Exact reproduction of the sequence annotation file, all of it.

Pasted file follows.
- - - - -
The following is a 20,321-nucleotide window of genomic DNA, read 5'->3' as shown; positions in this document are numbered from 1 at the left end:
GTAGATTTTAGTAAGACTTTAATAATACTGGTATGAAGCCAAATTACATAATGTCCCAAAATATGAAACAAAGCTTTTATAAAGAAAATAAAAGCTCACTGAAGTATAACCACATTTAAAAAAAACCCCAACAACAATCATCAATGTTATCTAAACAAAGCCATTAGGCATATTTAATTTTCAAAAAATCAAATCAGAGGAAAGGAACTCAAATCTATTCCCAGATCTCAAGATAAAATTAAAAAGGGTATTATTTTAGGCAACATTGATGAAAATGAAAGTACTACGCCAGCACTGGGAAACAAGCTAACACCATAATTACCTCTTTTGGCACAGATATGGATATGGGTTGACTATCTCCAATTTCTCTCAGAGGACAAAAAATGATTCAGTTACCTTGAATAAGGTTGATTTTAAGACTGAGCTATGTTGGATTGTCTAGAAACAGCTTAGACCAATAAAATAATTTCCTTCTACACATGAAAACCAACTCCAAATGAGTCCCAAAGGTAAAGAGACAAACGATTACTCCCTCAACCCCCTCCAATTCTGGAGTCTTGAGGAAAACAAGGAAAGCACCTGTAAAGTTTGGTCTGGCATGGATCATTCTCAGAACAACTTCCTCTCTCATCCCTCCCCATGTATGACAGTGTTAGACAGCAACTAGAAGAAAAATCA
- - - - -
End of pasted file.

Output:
The following is a 20,321-nucleotide window of genomic DNA, read 5'->3' as shown; positions in this document are numbered from 1 at the left end:
GTAGATTTTAGTAAGACTTTAATAATACTGGTATGAAGCCAAATTACATAATGTCCCAAAATATGAAACAAAGCTTTTATAAAGAAAATAAAAGCTCACTGAAGTATAACCACATTTAAAAAAAACCCCAACAACAATCATCAATGTTATCTAAACAAAGCCATTAGGCATATTTAATTTTCAAAAAATCAAATCAGAGGAAAGGAACTCAAATCTATTCCCAGATCTCAAGATAAAATTAAAAAGGGTATTATTTTAGGCAACATTGATGAAAATGAAAGTACTACGCCAGCACTGGGAAACAAGCTAACACCATAATTACCTCTTTTGGCACAGATATGGATATGGGTTGACTATCTCCAATTTCTCTCAGAGGACAAAAAATGATTCAGTTACCTTGAATAAGGTTGATTTTAAGACTGAGCTATGTTGGATTGTCTAGAAACAGCTTAGACCAATAAAATAATTTCCTTCTACACATGAAAACCAACTCCAAATGAGTCCCAAAGGTAAAGAGACAAACGATTACTCCCTCAACCCCCTCCAATTCTGGAGTCTTGAGGAAAACAAGGAAAGCACCTGTAAAGTTTGGTCTGGCATGGATCATTCTCAGAACAACTTCCTCTCTCATCCCTCCCCATGTATGACAGTGTTAGACAGCAACTAGAAGAAAAATCA